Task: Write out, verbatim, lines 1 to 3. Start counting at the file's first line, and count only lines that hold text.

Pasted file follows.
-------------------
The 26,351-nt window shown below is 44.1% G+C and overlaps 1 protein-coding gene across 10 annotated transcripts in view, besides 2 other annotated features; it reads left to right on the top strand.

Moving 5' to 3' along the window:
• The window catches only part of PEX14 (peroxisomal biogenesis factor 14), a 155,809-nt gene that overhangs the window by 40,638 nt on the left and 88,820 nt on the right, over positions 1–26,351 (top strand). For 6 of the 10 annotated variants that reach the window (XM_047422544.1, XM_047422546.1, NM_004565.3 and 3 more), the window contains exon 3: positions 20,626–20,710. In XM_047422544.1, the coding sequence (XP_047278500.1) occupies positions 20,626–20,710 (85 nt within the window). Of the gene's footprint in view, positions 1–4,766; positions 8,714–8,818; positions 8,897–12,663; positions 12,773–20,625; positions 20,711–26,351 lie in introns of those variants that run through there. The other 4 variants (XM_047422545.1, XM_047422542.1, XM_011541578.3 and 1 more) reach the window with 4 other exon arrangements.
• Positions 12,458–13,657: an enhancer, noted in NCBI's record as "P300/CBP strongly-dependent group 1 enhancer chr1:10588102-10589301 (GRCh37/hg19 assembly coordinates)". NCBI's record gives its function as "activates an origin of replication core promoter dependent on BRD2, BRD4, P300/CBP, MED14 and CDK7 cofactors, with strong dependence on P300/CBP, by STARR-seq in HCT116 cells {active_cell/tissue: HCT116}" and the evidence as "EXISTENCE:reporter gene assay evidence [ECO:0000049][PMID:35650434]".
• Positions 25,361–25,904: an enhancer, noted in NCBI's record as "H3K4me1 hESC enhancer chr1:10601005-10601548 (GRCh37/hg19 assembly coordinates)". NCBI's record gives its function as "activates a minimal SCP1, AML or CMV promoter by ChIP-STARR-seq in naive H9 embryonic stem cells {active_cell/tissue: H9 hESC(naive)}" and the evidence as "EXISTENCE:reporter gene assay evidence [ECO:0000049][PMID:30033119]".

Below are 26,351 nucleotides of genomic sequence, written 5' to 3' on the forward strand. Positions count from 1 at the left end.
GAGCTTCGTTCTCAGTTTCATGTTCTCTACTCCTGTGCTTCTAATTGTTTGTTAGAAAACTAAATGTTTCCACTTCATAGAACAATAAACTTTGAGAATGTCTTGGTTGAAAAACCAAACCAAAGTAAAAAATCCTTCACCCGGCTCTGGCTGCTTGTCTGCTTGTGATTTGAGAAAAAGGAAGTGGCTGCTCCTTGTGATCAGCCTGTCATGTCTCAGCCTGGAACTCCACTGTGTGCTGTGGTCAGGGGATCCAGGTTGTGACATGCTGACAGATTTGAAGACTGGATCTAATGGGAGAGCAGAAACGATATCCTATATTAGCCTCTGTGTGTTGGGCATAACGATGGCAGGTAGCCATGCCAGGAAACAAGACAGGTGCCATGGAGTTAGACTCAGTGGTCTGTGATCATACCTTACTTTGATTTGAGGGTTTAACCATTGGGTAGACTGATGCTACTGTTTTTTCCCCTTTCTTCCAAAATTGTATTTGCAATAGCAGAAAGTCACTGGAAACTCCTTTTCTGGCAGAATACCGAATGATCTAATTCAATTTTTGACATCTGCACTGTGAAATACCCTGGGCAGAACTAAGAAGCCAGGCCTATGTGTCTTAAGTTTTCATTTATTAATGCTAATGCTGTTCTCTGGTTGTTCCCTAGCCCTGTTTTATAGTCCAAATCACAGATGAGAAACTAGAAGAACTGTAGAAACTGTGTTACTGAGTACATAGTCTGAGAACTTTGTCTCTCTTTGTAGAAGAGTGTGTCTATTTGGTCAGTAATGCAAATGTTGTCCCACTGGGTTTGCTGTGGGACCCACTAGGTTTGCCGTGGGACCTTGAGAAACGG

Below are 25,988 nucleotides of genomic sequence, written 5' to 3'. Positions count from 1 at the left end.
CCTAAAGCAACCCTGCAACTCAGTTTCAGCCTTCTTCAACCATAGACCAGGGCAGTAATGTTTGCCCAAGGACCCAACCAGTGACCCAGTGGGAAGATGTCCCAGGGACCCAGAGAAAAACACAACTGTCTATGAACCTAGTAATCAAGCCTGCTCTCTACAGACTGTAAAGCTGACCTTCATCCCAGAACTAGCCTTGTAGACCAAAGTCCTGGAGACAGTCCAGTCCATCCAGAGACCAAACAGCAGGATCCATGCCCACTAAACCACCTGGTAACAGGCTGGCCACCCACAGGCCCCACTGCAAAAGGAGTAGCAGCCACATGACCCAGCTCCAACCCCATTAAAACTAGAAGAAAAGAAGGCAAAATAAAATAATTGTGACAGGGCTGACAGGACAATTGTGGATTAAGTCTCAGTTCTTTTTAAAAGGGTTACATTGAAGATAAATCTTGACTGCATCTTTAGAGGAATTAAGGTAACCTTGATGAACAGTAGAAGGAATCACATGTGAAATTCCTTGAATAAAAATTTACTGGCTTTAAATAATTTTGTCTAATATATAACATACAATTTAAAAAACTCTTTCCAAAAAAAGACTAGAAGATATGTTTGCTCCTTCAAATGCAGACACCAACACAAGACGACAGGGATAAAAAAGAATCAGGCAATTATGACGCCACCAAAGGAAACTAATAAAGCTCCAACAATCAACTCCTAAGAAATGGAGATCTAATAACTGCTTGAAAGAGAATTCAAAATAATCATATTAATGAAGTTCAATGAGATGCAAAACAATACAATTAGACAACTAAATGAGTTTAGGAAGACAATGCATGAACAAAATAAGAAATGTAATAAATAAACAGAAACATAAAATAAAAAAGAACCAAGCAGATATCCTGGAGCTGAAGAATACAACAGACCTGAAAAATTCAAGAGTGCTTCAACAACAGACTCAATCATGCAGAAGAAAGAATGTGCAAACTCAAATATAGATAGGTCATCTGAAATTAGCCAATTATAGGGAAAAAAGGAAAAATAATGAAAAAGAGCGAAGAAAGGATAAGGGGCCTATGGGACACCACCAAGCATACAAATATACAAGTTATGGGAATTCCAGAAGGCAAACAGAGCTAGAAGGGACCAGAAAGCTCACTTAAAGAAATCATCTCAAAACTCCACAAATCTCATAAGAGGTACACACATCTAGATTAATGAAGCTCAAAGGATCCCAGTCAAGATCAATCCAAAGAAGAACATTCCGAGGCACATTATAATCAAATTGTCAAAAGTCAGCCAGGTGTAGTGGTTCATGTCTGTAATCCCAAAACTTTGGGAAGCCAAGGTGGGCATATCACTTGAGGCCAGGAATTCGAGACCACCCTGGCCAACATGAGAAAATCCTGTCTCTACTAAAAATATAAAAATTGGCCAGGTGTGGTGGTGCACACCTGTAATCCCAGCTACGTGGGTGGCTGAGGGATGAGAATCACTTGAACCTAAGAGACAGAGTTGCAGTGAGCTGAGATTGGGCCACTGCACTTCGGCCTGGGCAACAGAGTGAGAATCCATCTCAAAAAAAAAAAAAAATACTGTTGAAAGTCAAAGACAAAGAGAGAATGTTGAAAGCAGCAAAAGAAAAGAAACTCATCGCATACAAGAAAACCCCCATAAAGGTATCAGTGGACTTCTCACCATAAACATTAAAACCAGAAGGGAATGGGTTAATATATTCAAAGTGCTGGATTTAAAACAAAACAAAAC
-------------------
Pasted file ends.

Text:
The 26,351-nt window shown below is 44.1% G+C and overlaps 1 protein-coding gene across 10 annotated transcripts in view, besides 2 other annotated features; it reads left to right on the top strand.

Moving 5' to 3' along the window:
• The window catches only part of PEX14 (peroxisomal biogenesis factor 14), a 155,809-nt gene that overhangs the window by 40,638 nt on the left and 88,820 nt on the right, over positions 1–26,351 (top strand). For 6 of the 10 annotated variants that reach the window (XM_047422544.1, XM_047422546.1, NM_004565.3 and 3 more), the window contains exon 3: positions 20,626–20,710. In XM_047422544.1, the coding sequence (XP_047278500.1) occupies positions 20,626–20,710 (85 nt within the window). Of the gene's footprint in view, positions 1–4,766; positions 8,714–8,818; positions 8,897–12,663; positions 12,773–20,625; positions 20,711–26,351 lie in introns of those variants that run through there. The other 4 variants (XM_047422545.1, XM_047422542.1, XM_011541578.3 and 1 more) reach the window with 4 other exon arrangements.